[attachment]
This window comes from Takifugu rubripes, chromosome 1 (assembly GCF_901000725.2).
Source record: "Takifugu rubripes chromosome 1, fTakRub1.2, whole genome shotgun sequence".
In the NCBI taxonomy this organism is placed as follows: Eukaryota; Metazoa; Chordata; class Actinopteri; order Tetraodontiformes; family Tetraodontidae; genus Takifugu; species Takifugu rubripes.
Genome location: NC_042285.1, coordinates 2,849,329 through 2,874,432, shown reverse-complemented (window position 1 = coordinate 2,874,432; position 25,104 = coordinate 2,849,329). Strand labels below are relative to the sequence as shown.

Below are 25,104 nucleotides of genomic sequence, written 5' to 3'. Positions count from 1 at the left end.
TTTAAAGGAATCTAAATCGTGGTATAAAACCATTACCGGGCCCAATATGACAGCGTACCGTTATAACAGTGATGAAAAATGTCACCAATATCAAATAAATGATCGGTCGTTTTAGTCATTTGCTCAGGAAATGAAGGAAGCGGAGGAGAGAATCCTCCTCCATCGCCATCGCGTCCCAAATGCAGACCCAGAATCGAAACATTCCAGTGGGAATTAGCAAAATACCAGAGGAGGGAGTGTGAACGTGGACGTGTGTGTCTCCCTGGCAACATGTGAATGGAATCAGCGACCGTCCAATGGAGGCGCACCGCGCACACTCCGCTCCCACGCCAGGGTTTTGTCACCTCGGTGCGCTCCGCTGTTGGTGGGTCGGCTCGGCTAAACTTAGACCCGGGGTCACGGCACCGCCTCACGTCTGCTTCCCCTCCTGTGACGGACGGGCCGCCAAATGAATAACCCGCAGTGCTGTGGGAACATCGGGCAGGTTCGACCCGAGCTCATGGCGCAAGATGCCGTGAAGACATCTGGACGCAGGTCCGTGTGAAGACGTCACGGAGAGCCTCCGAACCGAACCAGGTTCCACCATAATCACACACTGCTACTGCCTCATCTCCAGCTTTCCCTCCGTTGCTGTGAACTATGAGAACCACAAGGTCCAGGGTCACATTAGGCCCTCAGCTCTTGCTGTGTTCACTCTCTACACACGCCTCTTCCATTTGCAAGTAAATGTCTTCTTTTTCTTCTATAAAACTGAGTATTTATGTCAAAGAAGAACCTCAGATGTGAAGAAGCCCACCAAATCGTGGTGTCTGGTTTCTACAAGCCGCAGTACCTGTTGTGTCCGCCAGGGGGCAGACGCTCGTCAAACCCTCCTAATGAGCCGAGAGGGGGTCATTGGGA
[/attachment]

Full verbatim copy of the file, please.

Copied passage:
This window comes from Takifugu rubripes, chromosome 1 (assembly GCF_901000725.2).
Source record: "Takifugu rubripes chromosome 1, fTakRub1.2, whole genome shotgun sequence".
In the NCBI taxonomy this organism is placed as follows: Eukaryota; Metazoa; Chordata; class Actinopteri; order Tetraodontiformes; family Tetraodontidae; genus Takifugu; species Takifugu rubripes.
Genome location: NC_042285.1, coordinates 2,849,329 through 2,874,432, shown reverse-complemented (window position 1 = coordinate 2,874,432; position 25,104 = coordinate 2,849,329). Strand labels below are relative to the sequence as shown.

Below are 25,104 nucleotides of genomic sequence, written 5' to 3'. Positions count from 1 at the left end.
TTTAAAGGAATCTAAATCGTGGTATAAAACCATTACCGGGCCCAATATGACAGCGTACCGTTATAACAGTGATGAAAAATGTCACCAATATCAAATAAATGATCGGTCGTTTTAGTCATTTGCTCAGGAAATGAAGGAAGCGGAGGAGAGAATCCTCCTCCATCGCCATCGCGTCCCAAATGCAGACCCAGAATCGAAACATTCCAGTGGGAATTAGCAAAATACCAGAGGAGGGAGTGTGAACGTGGACGTGTGTGTCTCCCTGGCAACATGTGAATGGAATCAGCGACCGTCCAATGGAGGCGCACCGCGCACACTCCGCTCCCACGCCAGGGTTTTGTCACCTCGGTGCGCTCCGCTGTTGGTGGGTCGGCTCGGCTAAACTTAGACCCGGGGTCACGGCACCGCCTCACGTCTGCTTCCCCTCCTGTGACGGACGGGCCGCCAAATGAATAACCCGCAGTGCTGTGGGAACATCGGGCAGGTTCGACCCGAGCTCATGGCGCAAGATGCCGTGAAGACATCTGGACGCAGGTCCGTGTGAAGACGTCACGGAGAGCCTCCGAACCGAACCAGGTTCCACCATAATCACACACTGCTACTGCCTCATCTCCAGCTTTCCCTCCGTTGCTGTGAACTATGAGAACCACAAGGTCCAGGGTCACATTAGGCCCTCAGCTCTTGCTGTGTTCACTCTCTACACACGCCTCTTCCATTTGCAAGTAAATGTCTTCTTTTTCTTCTATAAAACTGAGTATTTATGTCAAAGAAGAACCTCAGATGTGAAGAAGCCCACCAAATCGTGGTGTCTGGTTTCTACAAGCCGCAGTACCTGTTGTGTCCGCCAGGGGGCAGACGCTCGTCAAACCCTCCTAATGAGCCGAGAGGGGGTCATTGGGA